Soil pH is a value that will quickly tell you if your soil is acid, alkaline or neutral. Why is this important?
Because while soils with pH values ranging from slightly alkaline through neutral to slightly acid will sustain a wide variety of plants, soils that fall outside this range require plants that are specially adapted to either very alkaline or very acidic conditions.
These plants are quite fussy about soil pH values and will not flourish in the 'wrong' conditions.
From a gardener's point of view, this means wasting your money buying plants that are never going to do well, and then wasting your time and effort planting them only to watch them die a lingering death... and, believe me, this is pretty dispiriting!
So, down to the nitty gritty...
The pH value of soil is determined by the amount of calcium or lime it contains. pH values run from 1 (very acid) to 14 (very alkaline) and pH7 is neutral. Most soils fall in the pH range 4 to 8, and the majority of plants prefer a pH in the range 5.5 to 7.5.
However, some plants, such as rhododendrons, are ericaceous, or acid loving, and need an acid soil to thrive, whilst others, including saxifrages, are calcicoles, or lime lovers, and need an alkaline soil to do well. (Just to add to the confusion, note that ericaceous plants are also sometimes known as calcifuges, or lime haters!)
Such plants are adapted to extreme soil pH ranges and their growth will suffer if they are planted in soil with the wrong pH level.
It is possible to raise the pH of acid soils by adding lime, or to lower the pH of alkaline soils by adding sulphur, but this is expensive over a large area and the results are temporary. In fact, I think as solutions go it's unsustainable.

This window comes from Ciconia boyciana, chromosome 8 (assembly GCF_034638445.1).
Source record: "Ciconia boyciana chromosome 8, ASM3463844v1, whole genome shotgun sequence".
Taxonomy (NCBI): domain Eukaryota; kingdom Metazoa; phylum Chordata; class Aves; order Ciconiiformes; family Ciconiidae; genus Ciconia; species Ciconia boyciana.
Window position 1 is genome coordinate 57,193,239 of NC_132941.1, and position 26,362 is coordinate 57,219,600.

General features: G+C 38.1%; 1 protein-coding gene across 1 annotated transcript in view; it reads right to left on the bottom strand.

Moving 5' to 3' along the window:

If you have set your heart on a particular plant that needs different soil conditions, grow it in a container filled with an appropriate compost or soil mix.
As a rough guide, chalk soils and those in limestone areas will be alkaline whilst more peaty soils will usually be acidic. However, it is not always obvious and it is certainly worth buying and using either a soil pH test kit or pH meter to find out for sure.
Both DIY pH test kits and meters are inexpensive and give good results. The pH meters can also be used time and time again making them very cost effective. There are a number of reasonably priced soil test kits and meters on the market and, as well as telling you the pH, some will also test for the levels of important nutrients in your soil.
Once you have used your pH test kit or pH meter, you will know the pH value of your soil and can use this information at the garden centre or nursery to choose the right plants; most plants are labelled with information about pH and soil type.
If you need more information about soil you can get an overview of the subject, together with links to other soil-related pages, at healthy garden soil.